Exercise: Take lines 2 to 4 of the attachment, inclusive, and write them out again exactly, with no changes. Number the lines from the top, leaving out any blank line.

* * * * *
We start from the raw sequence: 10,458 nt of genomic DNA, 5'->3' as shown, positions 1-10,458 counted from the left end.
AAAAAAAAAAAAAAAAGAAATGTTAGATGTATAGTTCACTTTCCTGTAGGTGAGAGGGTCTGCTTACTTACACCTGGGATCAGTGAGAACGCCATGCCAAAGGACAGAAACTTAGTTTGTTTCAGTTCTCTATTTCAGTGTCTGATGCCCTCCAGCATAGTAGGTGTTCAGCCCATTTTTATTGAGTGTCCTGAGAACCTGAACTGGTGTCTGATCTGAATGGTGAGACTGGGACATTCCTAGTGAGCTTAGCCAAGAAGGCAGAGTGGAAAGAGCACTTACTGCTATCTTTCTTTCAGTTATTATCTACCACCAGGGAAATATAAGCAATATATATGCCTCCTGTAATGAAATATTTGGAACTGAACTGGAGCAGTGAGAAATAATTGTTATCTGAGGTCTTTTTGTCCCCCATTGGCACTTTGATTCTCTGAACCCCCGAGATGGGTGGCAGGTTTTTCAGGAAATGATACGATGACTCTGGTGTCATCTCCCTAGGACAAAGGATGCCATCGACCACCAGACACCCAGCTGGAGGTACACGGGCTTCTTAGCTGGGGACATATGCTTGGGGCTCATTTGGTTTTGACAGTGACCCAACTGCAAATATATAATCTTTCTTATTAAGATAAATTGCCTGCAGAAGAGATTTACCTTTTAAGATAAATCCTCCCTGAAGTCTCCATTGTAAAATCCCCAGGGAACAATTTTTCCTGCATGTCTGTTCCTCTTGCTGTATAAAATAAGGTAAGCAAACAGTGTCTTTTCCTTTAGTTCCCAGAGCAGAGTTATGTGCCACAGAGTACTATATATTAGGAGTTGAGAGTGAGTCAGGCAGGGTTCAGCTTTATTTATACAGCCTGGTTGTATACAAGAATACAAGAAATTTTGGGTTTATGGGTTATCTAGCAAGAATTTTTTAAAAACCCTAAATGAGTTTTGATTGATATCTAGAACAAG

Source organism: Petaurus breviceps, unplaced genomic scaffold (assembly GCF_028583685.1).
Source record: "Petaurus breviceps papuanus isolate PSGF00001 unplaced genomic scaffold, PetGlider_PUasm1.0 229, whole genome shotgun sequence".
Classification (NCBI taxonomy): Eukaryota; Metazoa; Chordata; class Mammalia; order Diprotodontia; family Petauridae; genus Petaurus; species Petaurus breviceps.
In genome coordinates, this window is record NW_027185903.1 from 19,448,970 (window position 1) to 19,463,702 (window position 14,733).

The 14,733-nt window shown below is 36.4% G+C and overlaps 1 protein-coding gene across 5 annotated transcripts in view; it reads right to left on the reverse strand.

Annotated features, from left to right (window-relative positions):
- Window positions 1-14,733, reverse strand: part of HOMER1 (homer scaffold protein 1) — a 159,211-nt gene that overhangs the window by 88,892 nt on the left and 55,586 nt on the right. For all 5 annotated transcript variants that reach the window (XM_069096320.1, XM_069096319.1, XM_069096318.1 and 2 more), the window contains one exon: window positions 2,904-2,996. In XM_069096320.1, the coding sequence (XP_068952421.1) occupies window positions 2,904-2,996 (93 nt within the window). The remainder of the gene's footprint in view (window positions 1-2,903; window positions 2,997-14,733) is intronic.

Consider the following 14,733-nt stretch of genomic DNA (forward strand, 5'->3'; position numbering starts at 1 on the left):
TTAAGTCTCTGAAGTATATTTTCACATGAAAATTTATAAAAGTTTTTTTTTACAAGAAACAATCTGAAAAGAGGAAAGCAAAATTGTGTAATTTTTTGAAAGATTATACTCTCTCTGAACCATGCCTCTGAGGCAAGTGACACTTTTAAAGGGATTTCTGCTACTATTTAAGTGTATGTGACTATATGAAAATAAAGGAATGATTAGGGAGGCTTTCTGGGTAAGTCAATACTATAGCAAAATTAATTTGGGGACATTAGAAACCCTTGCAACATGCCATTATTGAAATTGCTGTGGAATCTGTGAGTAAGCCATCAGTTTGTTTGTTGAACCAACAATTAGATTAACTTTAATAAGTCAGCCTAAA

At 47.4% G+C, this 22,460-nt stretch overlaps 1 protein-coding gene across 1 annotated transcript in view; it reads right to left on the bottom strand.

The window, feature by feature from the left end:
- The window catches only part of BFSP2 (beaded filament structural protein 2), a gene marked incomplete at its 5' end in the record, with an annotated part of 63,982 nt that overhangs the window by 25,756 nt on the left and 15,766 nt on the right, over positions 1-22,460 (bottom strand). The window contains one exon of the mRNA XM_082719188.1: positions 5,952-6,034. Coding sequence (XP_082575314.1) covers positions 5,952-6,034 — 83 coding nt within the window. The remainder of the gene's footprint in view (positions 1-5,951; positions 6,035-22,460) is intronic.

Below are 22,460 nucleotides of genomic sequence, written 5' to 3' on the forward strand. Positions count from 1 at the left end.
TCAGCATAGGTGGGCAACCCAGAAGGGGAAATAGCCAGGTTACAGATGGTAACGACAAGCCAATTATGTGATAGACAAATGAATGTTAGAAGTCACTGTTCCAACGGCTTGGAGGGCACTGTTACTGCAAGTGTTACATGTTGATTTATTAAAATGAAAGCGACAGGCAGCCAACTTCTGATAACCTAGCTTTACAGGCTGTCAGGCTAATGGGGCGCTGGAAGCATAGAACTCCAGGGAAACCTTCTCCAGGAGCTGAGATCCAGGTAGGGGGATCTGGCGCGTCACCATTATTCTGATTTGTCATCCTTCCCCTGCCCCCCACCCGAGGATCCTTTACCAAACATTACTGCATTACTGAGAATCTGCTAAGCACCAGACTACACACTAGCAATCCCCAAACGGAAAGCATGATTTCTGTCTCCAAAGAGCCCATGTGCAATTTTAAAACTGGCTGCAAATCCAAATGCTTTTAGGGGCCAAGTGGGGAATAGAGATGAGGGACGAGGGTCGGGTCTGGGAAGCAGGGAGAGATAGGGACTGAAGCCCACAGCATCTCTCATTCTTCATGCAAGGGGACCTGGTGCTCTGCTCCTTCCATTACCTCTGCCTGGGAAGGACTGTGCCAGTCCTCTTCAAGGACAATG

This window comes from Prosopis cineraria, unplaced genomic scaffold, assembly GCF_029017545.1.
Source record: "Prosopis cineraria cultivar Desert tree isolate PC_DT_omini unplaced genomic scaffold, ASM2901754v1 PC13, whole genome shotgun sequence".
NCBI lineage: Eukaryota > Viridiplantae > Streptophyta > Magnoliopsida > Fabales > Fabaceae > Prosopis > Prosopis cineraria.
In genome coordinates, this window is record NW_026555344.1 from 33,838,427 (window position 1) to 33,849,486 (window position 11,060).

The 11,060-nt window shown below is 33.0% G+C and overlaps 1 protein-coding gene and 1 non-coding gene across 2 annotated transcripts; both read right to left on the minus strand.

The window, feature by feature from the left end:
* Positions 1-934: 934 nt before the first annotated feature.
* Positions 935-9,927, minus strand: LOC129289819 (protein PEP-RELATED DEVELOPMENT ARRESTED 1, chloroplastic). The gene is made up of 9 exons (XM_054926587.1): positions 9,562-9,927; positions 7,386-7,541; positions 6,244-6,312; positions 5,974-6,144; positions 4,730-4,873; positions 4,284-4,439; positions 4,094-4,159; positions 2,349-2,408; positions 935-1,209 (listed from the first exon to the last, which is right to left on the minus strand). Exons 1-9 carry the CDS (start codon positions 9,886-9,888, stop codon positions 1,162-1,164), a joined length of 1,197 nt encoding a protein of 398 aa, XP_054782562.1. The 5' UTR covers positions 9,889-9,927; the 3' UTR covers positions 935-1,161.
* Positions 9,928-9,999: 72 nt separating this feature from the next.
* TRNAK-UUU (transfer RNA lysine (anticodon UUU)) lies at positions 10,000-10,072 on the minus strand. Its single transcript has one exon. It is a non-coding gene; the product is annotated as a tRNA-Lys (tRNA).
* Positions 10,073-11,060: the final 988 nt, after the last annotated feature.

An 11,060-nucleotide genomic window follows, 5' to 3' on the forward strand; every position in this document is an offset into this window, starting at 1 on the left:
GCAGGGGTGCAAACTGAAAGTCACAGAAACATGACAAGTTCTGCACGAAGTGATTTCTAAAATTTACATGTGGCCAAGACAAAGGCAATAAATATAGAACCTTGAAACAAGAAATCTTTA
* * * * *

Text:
AAAAAAAAAAAAAAAAGAAATGTTAGATGTATAGTTCACTTTCCTGTAGGTGAGAGGGTCTGCTTACTTACACCTGGGATCAGTGAGAACGCCATGCCAAAGGACAGAAACTTAGTTTGTTTCAGTTCTCTATTTCAGTGTCTGATGCCCTCCAGCATAGTAGGTGTTCAGCCCATTTTTATTGAGTGTCCTGAGAACCTGAACTGGTGTCTGATCTGAATGGTGAGACTGGGACATTCCTAGTGAGCTTAGCCAAGAAGGCAGAGTGGAAAGAGCACTTACTGCTATCTTTCTTTCAGTTATTATCTACCACCAGGGAAATATAAGCAATATATATGCCTCCTGTAATGAAATATTTGGAACTGAACTGGAGCAGTGAGAAATAATTGTTATCTGAGGTCTTTTTGTCCCCCATTGGCACTTTGATTCTCTGAACCCCCGAGATGGGTGGCAGGTTTTTCAGGAAATGATACGATGACTCTGGTGTCATCTCCCTAGGACAAAGGATGCCATCGACCACCAGACACCCAGCTGGAGGTACACGGGCTTCTTAGCTGGGGACATATGCTTGGGGCTCATTTGGTTTTGACAGTGACCCAACTGCAAATATATAATCTTTCTTATTAAGATAAATTGCCTGCAGAAGAGATTTACCTTTTAAGATAAATCCTCCCTGAAGTCTCCATTGTAAAATCCCCAGGGAACAATTTTTCCTGCATGTCTGTTCCTCTTGCTGTATAAAATAAGGTAAGCAAACAGTGTCTTTTCCTTTAGTTCCCAGAGCAGAGTTATGTGCCACAGAGTACTATATATTAGGAGTTGAGAGTGAGTCAGGCAGGGTTCAGCTTTATTTATACAGCCTGGTTGTATACAAGAATACAAGAAATTTTGGGTTTATGGGTTATCTAGCAAGAATTTTTTAAAAACCCTAAATGAGTTTTGATTGATATCTAGAACAAG

Source organism: Petaurus breviceps, unplaced genomic scaffold (assembly GCF_028583685.1).
Source record: "Petaurus breviceps papuanus isolate PSGF00001 unplaced genomic scaffold, PetGlider_PUasm1.0 229, whole genome shotgun sequence".